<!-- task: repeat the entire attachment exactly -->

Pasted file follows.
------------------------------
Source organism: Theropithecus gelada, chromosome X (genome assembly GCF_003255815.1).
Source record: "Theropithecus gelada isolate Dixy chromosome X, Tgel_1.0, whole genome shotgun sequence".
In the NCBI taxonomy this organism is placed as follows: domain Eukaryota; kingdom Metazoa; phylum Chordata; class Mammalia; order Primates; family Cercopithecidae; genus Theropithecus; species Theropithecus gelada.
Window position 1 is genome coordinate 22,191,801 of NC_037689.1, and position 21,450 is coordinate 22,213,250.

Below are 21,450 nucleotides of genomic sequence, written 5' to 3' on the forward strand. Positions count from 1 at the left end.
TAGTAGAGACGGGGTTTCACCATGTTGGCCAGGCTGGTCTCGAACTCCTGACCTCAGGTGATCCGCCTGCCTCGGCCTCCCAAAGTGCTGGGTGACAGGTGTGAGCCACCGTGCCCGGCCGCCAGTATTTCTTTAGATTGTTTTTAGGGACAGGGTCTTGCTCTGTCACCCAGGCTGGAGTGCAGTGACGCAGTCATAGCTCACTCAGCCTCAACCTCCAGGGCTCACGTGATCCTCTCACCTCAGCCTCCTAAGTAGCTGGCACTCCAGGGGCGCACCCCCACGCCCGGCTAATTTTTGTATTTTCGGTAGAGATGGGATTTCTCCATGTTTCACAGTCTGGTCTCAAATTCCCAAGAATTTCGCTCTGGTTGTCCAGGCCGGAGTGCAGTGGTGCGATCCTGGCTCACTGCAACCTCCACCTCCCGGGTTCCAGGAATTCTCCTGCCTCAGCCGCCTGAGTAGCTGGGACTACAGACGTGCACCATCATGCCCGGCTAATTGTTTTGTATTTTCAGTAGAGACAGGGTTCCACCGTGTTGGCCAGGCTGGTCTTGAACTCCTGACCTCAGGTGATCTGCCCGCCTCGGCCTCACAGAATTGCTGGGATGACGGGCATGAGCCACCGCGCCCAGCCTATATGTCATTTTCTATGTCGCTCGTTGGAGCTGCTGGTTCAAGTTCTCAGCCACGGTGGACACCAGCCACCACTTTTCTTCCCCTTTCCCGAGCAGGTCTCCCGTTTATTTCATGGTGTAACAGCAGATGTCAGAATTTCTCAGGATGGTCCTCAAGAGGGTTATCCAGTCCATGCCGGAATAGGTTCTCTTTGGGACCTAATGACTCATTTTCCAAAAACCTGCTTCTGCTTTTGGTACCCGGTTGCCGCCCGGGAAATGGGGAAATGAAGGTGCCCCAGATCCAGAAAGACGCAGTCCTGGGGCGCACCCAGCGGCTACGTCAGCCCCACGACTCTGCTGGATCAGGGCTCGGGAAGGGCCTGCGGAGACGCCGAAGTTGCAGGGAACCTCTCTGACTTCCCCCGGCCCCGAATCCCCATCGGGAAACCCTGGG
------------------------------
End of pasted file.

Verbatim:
Source organism: Theropithecus gelada, chromosome X (genome assembly GCF_003255815.1).
Source record: "Theropithecus gelada isolate Dixy chromosome X, Tgel_1.0, whole genome shotgun sequence".
In the NCBI taxonomy this organism is placed as follows: domain Eukaryota; kingdom Metazoa; phylum Chordata; class Mammalia; order Primates; family Cercopithecidae; genus Theropithecus; species Theropithecus gelada.
Window position 1 is genome coordinate 22,191,801 of NC_037689.1, and position 21,450 is coordinate 22,213,250.

Below are 21,450 nucleotides of genomic sequence, written 5' to 3' on the forward strand. Positions count from 1 at the left end.
TAGTAGAGACGGGGTTTCACCATGTTGGCCAGGCTGGTCTCGAACTCCTGACCTCAGGTGATCCGCCTGCCTCGGCCTCCCAAAGTGCTGGGTGACAGGTGTGAGCCACCGTGCCCGGCCGCCAGTATTTCTTTAGATTGTTTTTAGGGACAGGGTCTTGCTCTGTCACCCAGGCTGGAGTGCAGTGACGCAGTCATAGCTCACTCAGCCTCAACCTCCAGGGCTCACGTGATCCTCTCACCTCAGCCTCCTAAGTAGCTGGCACTCCAGGGGCGCACCCCCACGCCCGGCTAATTTTTGTATTTTCGGTAGAGATGGGATTTCTCCATGTTTCACAGTCTGGTCTCAAATTCCCAAGAATTTCGCTCTGGTTGTCCAGGCCGGAGTGCAGTGGTGCGATCCTGGCTCACTGCAACCTCCACCTCCCGGGTTCCAGGAATTCTCCTGCCTCAGCCGCCTGAGTAGCTGGGACTACAGACGTGCACCATCATGCCCGGCTAATTGTTTTGTATTTTCAGTAGAGACAGGGTTCCACCGTGTTGGCCAGGCTGGTCTTGAACTCCTGACCTCAGGTGATCTGCCCGCCTCGGCCTCACAGAATTGCTGGGATGACGGGCATGAGCCACCGCGCCCAGCCTATATGTCATTTTCTATGTCGCTCGTTGGAGCTGCTGGTTCAAGTTCTCAGCCACGGTGGACACCAGCCACCACTTTTCTTCCCCTTTCCCGAGCAGGTCTCCCGTTTATTTCATGGTGTAACAGCAGATGTCAGAATTTCTCAGGATGGTCCTCAAGAGGGTTATCCAGTCCATGCCGGAATAGGTTCTCTTTGGGACCTAATGACTCATTTTCCAAAAACCTGCTTCTGCTTTTGGTACCCGGTTGCCGCCCGGGAAATGGGGAAATGAAGGTGCCCCAGATCCAGAAAGACGCAGTCCTGGGGCGCACCCAGCGGCTACGTCAGCCCCACGACTCTGCTGGATCAGGGCTCGGGAAGGGCCTGCGGAGACGCCGAAGTTGCAGGGAACCTCTCTGACTTCCCCCGGCCCCGAATCCCCATCGGGAAACCCTGGG